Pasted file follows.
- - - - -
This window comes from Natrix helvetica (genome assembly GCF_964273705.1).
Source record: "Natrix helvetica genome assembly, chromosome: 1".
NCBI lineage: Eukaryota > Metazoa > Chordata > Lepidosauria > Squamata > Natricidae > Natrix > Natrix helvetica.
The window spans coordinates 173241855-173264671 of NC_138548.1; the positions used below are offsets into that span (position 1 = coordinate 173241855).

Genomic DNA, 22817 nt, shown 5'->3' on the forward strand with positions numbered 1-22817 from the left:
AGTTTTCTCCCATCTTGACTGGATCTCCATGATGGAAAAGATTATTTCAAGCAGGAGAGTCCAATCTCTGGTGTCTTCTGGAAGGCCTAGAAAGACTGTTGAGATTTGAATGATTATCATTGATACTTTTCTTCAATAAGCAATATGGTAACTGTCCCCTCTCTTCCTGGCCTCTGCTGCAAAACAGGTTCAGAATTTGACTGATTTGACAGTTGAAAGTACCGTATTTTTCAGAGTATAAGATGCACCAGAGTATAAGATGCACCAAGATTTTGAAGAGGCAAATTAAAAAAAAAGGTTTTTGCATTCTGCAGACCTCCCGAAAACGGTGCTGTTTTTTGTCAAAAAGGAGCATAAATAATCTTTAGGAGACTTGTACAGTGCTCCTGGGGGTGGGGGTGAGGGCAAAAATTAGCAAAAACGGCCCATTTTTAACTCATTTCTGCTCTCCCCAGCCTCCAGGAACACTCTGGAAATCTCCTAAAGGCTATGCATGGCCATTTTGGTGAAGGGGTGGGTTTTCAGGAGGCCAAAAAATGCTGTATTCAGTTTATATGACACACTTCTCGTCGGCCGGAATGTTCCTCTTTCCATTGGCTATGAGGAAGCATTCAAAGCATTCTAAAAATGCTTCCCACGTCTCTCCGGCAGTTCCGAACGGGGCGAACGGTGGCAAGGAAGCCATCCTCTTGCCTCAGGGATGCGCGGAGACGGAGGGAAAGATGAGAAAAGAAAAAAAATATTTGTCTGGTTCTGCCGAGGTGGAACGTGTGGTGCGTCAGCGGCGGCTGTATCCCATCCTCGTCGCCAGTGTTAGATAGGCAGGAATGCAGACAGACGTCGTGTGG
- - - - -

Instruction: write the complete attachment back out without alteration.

This window comes from Natrix helvetica (genome assembly GCF_964273705.1).
Source record: "Natrix helvetica genome assembly, chromosome: 1".
NCBI lineage: Eukaryota > Metazoa > Chordata > Lepidosauria > Squamata > Natricidae > Natrix > Natrix helvetica.
The window spans coordinates 173241855-173264671 of NC_138548.1; the positions used below are offsets into that span (position 1 = coordinate 173241855).

Genomic DNA, 22817 nt, shown 5'->3' on the forward strand with positions numbered 1-22817 from the left:
AGTTTTCTCCCATCTTGACTGGATCTCCATGATGGAAAAGATTATTTCAAGCAGGAGAGTCCAATCTCTGGTGTCTTCTGGAAGGCCTAGAAAGACTGTTGAGATTTGAATGATTATCATTGATACTTTTCTTCAATAAGCAATATGGTAACTGTCCCCTCTCTTCCTGGCCTCTGCTGCAAAACAGGTTCAGAATTTGACTGATTTGACAGTTGAAAGTACCGTATTTTTCAGAGTATAAGATGCACCAGAGTATAAGATGCACCAAGATTTTGAAGAGGCAAATTAAAAAAAAAGGTTTTTGCATTCTGCAGACCTCCCGAAAACGGTGCTGTTTTTTGTCAAAAAGGAGCATAAATAATCTTTAGGAGACTTGTACAGTGCTCCTGGGGGTGGGGGTGAGGGCAAAAATTAGCAAAAACGGCCCATTTTTAACTCATTTCTGCTCTCCCCAGCCTCCAGGAACACTCTGGAAATCTCCTAAAGGCTATGCATGGCCATTTTGGTGAAGGGGTGGGTTTTCAGGAGGCCAAAAAATGCTGTATTCAGTTTATATGACACACTTCTCGTCGGCCGGAATGTTCCTCTTTCCATTGGCTATGAGGAAGCATTCAAAGCATTCTAAAAATGCTTCCCACGTCTCTCCGGCAGTTCCGAACGGGGCGAACGGTGGCAAGGAAGCCATCCTCTTGCCTCAGGGATGCGCGGAGACGGAGGGAAAGATGAGAAAAGAAAAAAAATATTTGTCTGGTTCTGCCGAGGTGGAACGTGTGGTGCGTCAGCGGCGGCTGTATCCCATCCTCGTCGCCAGTGTTAGATAGGCAGGAATGCAGACAGACGTCGTGTGG